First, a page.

Mrs. Healy is proud of the work her staff has done under trying circumstances, all of which is targeted to East Tennessee residents in need of social services.

Workers with Rouse Construction replace the roof structure for Catholic Charities of East Tennessee’s Knoxville administrative building. The building was seriously damaged by an arson fire in November 2021.

The arson didn’t keep Catholic Charities from opening critical ministries in an underserved part of East Tennessee and for mothers and fathers considering adoption.

“We renovated and opened the Helenwood Pregnancy Center in Scott County to serve people who really need that assistance. It allowed us to create more active partnerships with our partners in the diocese, like the St. Mary’s Legacy Clinic,” Mrs. Healy said.

“And we opened adoption services in the diocese,” she added.

In July, Catholic Charities of East Tennessee Adoption Services officially launched, and the program is available to parents considering adoption to grow their families as well as expectant mothers who are considering placing a child for adoption.

It is the first time in nearly 10 years that adoption services are again available by a Catholic organization in East Tennessee.

Adoption isn’t the only way Catholic Charities is assisting children.

The Diocese of Knoxville social services agency opened the CoHo Safe Place for Kids as part of its Columbus Home Children’s Shelter and Assessment Center program. The Children’s Emergency Shelter and Assessment Center provided 245 bed nights to children in distress in the last year.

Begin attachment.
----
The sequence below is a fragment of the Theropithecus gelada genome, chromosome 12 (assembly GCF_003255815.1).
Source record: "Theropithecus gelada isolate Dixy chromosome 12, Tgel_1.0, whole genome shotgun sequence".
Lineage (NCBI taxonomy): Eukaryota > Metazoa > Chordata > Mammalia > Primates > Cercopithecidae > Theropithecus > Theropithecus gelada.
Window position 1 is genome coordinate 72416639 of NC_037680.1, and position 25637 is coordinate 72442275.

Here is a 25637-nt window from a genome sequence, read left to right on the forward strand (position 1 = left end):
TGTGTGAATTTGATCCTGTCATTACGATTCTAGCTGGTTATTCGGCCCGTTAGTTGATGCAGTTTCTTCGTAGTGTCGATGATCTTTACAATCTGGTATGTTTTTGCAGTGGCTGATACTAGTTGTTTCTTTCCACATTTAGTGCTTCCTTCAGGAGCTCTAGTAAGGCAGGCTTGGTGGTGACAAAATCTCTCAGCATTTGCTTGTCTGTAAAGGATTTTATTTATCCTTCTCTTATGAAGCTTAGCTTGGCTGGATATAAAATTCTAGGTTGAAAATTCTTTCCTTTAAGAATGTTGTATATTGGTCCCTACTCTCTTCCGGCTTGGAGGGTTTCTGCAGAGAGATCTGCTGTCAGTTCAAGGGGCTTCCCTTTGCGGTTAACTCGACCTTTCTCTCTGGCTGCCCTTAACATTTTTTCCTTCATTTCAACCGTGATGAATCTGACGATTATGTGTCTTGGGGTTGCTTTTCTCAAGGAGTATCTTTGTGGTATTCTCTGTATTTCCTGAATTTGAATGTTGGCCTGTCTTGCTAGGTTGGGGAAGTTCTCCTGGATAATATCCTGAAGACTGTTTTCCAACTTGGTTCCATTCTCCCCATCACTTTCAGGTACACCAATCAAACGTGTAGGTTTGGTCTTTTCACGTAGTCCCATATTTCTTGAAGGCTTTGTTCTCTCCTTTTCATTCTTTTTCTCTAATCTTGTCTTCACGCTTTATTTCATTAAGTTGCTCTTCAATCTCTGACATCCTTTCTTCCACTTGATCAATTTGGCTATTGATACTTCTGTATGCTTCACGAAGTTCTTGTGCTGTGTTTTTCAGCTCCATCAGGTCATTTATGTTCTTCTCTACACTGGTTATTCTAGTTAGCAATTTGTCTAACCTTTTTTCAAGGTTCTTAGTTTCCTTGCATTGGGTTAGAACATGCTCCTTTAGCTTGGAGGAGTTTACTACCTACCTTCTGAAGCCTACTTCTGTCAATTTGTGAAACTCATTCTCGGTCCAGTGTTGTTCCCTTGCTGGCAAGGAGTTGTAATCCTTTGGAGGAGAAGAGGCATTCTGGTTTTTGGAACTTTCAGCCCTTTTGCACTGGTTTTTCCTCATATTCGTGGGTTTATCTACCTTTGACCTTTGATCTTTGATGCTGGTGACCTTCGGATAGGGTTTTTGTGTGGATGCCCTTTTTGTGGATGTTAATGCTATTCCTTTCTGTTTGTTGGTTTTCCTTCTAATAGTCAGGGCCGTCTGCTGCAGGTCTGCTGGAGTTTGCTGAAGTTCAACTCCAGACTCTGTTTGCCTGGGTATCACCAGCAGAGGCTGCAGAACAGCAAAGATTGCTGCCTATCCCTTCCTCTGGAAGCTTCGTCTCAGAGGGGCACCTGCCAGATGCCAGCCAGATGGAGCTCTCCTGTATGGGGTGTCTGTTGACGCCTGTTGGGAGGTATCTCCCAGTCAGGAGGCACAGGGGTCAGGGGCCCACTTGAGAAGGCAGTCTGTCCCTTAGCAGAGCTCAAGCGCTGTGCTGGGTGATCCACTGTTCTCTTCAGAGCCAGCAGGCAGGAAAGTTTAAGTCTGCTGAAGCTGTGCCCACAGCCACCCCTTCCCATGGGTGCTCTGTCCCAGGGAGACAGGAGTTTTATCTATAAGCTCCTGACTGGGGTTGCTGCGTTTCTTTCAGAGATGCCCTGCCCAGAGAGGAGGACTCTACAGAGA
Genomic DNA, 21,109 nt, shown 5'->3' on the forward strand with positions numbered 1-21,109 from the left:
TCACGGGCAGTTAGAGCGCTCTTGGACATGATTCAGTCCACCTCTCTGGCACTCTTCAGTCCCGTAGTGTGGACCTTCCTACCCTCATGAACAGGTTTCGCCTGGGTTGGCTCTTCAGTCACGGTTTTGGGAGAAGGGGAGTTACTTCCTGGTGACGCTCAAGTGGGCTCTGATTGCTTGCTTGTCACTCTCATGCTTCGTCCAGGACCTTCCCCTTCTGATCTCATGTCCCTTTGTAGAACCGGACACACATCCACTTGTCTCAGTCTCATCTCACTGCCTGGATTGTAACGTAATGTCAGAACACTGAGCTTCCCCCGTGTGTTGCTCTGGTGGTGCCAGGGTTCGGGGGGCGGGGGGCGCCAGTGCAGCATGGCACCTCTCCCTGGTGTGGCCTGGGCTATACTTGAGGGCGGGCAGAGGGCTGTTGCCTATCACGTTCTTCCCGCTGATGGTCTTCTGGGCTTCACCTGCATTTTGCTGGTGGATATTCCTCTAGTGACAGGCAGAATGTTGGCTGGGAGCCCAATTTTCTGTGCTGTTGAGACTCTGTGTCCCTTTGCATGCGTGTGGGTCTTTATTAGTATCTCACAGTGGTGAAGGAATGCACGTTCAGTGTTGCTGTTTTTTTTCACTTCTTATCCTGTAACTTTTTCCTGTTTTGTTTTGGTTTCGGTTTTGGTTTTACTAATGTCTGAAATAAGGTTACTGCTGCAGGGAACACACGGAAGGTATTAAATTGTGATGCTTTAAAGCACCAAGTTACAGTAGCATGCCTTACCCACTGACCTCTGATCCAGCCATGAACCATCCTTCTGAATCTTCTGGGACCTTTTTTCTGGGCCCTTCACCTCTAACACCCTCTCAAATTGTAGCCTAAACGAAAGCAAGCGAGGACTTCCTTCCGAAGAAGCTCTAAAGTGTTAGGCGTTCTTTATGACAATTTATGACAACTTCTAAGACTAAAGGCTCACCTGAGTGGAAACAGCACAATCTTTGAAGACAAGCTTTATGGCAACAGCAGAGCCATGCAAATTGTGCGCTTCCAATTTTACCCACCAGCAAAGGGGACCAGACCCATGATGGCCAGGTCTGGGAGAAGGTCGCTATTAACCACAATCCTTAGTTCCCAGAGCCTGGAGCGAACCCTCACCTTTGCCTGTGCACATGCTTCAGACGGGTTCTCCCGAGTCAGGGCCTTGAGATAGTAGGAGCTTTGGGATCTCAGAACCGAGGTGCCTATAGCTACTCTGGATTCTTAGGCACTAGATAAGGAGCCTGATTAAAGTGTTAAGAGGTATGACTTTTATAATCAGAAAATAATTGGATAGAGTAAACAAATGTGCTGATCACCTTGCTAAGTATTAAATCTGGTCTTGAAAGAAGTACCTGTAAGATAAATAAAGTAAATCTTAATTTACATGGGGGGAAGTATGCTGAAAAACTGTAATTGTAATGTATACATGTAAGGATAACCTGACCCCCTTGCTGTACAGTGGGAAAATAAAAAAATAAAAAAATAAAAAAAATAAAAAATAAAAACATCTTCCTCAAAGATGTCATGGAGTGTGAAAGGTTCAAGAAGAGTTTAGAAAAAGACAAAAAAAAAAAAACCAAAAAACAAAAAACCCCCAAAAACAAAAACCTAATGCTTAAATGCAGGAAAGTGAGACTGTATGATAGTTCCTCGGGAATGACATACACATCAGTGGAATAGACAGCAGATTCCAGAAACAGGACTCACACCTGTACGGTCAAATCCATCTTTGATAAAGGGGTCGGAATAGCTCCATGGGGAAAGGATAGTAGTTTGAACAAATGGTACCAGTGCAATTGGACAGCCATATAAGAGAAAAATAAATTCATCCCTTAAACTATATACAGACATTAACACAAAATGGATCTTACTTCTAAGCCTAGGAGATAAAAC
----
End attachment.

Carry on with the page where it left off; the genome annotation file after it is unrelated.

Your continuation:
A workers installs electrical systems inside the Catholic Charities building, which is expected to reopen this year.

“We’ve addressed some of the needs for the children of Knox County with our Safe Place for Kids. This is a temporary shelter that [Department of Children Services] utilizes when they have children in custody. It houses children when they aren’t in school. It’s a full-service children’s shelter with resources for studying, tutoring, recreation, as well as food, clothing, showers, clean linens and towels, and laundry services,” Mrs. Healy explained.

“We try to be helpful in providing a safe place for children who are navigating juvenile court and DCS,” she added.

And then there are the existing CCETN programs that are continuing unabated, such as the annual holiday celebration in rural Campbell County.

“We still did Christmas for the kids at the Crazy Quilt facility in Newcomb, where we provide food and toys for over 200 families,” Mrs. Healy pointed out. “And we provided over 200 meals in Western Heights with Hope Kitchen.”